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Radicular cyst arising from deciduous teeth is exceedingly rare accounting for <1% of all radicular cysts. A total of 122 cases have been reported to date in the English language literature. We present a rare case of a radicular cyst associated with a decayed deciduous maxillary molar tooth without any history of prior pulp therapy. Our aim is to emphasize the recognition of inflammatory radicular lesions associated with deciduous teeth which may adversely impact underlying permanent successor.
Radicular cysts are common inflammatory odontogenic cysts arising from epithelial residues (i.e. rest of Malassez) due to perapical periodontitis following death and necrosis of pulp . They are usually encountered in association with permanent teeth; however, occurrence in relation to deciduous teeth seems to be very rare [1–3]. A recent review of the literature shows the total cases reported through 2004, to be about 112 and attributes 56% of them to be in response to pulp therapy . We present an additional rare case of a radicular cyst associated with a decayed deciduous tooth without any history of prior pulp therapy.
An 11 year old boy presented with a 15 day history of an asymptomatic swelling of the left face. Extraorally, the swelling was diffuse, nontender, bonyhard and measured around 3 × 3 cm in the left infraorbital region. Intraorally, an irregular bony hard swelling extending from the left maxillary canine to second molar area was seen (Fig. 1).
The radiograph revealed a well defined radiolucency surrounding the crowns of developing maxillary left first and second premolars and apical to grossly decayed deciduous first and second molars with displacement of the premolars (Fig. 2). A provisional diagnosis of dentigerous cyst was considered and the cyst was enucleated. Intraoperatively, it was seen that the developing premolars were outside the cyst cavity, so they were preserved in situ. The cyst was enucleated along with extraction of decayed deciduous molars (Fig. 3a).
Microscopically, a densely inflamed cyst wall covered by a varying thickness nonkeratinized epithelial lining exhibiting arcading in areas was seen indicative of radicular cyst (Fig. 3b).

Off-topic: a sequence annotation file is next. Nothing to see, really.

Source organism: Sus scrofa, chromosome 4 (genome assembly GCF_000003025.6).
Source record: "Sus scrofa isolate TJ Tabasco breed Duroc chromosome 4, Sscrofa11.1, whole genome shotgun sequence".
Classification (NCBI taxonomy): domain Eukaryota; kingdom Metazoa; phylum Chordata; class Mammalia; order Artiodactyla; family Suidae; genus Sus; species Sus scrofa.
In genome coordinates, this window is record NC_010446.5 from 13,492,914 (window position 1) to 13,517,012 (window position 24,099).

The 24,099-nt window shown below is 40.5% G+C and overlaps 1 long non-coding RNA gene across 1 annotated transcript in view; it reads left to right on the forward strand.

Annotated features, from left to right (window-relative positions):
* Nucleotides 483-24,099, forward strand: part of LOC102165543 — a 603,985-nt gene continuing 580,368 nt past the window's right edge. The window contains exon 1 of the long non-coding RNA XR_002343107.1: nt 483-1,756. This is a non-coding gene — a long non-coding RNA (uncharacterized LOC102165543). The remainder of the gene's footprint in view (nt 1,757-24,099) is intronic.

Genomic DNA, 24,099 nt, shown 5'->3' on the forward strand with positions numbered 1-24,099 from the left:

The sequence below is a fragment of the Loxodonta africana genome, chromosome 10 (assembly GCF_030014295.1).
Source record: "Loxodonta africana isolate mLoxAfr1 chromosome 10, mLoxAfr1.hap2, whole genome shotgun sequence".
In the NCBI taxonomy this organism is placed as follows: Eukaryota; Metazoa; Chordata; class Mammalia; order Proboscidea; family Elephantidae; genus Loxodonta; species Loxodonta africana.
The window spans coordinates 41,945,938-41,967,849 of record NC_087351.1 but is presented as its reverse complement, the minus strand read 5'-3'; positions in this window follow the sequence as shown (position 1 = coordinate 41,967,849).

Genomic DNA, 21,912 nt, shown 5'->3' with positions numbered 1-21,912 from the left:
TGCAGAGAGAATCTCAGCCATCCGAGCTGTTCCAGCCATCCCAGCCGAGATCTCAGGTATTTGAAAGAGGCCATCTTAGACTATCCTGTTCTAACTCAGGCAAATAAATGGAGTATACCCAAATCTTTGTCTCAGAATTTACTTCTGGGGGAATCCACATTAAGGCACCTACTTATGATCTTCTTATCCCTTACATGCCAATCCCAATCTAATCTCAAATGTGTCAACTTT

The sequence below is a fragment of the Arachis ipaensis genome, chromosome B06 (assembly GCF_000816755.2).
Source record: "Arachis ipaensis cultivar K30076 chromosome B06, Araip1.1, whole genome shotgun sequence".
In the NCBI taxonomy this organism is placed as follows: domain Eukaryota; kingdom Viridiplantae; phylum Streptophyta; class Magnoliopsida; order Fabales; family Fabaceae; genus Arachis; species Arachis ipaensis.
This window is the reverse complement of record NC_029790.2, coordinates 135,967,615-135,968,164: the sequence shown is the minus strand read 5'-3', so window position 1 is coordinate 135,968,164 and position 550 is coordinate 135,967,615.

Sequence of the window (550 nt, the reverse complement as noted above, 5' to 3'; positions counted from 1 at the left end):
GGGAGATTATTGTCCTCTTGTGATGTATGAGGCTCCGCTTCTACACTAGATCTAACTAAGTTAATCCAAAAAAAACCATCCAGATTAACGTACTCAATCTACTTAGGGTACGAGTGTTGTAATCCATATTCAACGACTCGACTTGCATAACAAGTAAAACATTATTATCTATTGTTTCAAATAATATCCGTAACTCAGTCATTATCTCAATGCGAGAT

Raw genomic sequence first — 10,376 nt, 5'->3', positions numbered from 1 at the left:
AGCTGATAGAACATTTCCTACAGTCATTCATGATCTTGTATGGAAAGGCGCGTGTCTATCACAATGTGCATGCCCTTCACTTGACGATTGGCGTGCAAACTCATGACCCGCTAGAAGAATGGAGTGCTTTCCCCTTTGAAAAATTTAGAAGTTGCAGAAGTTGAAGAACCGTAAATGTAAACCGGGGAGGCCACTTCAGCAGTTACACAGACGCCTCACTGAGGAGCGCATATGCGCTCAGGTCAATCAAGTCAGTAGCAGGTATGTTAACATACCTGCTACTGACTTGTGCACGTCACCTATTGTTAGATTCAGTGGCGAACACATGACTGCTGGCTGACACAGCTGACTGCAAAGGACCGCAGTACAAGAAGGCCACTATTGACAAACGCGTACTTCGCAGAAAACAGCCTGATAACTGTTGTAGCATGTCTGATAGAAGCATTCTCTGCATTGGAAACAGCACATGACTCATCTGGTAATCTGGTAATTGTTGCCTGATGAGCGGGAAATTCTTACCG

Radicular cysts associated with deciduous teeth (RCDT) are considered exceptionally rare. Shear  reported that they account for less than 1% of all cases, while Lustmann et al.  in an extensive review from 1898 to 1985, found only 28 cases to which they added 23 cases. Nagata et al.  in their review, report that there were 112 cases reported through 2004. Since then, there have been several individual case reports (11 cases) including the present case making the total number to approximately 123 [4–11] (Table 1).
However, according to Mass et al.  and Deblen et al. , this low frequency in literature may be underestimated and the lack of diagnosis should be worrisome, since this lesion may result in several adverse effects including enamel hypoplasia, cessation of root development, displacement and damage of the permanent successor.
Various reasons cited for this relative rarity include presence of deciduous teeth for a short time, easy drainage in deciduous teeth due to the presence of numerous accessory canals and a radicular radiolucency in relation to deciduous teeth are usually neglected. Additionally, the lesions tend to resolve on their own following the extraction/exfoliation of the associated tooth and are generally not submitted for histopathological examination [2–15]. A possibility of difference in the biologic activity of pulp in primary and permanent teeth has also been considered [1, 2]. However, this is debatable. Rodd et al.  reported that although the number of immunocompetent cells in the dental pulp of the primary teeth is significantly higher than in the permanent teeth; there was no difference noted in the inflammatory reaction in response to caries in both primary and permanent tooth .
Preoperative misdiagnosis is an additional problem, as these cysts are frequently mistaken for a dentigerous cyst associated with permanent successors [2, 3]. A comprehensive assessment regarding the position of the permanent tooth germ with radiographic and surgical evaluation followed by a confirmatory histopathologic appraisal may aid in the correct diagnosis. This distinction though very difficult and in some cases not possible, is vital as we can prevent the unwarranted extraction of the permanent successor.
RCDT are reported to occur in age range of 3–19 years with a male preponderance [2, 3]. The most commonly involved deciduous teeth are mandibular molars (67%), maxillary molars (17%) followed by anterior teeth . Our case corroborated with the age and sex predilection and occurred in relation to deciduous maxillary molar teeth.
The etiologic factor most commonly implicated is dental caries followed by trauma. However, several authors [17, 18] have documented cases of RCDT following pulp therapy using materials containing formocresol which, along with tissue proteins, is antigenic and elicits a humoral and cell mediated response [11, 13, 14, 16, 17]. Some of these cysts in their series showed rapid buccal expansion and non-refractile eosinophilic material in their epithelial linings. Nagata et al. in their review, report 56% of the total cases of RCDT were following pulp therapy (2). In the recent case reports also (Table 1), endodontic treatment accounted for the etiology for 6 cases, followed by caries (3) and trauma (2). In our case, there was no pulp therapy done and the cyst was associated with grossly decayed deciduous teeth, signifying caries to be the source.
To conclude, we present a rare case of radicular cyst associated with deciduous molars. Recognition of the potential of radicular cysts to form in association with deciduous dentition is important for prevention of adverse effects to the underlying permanent successor.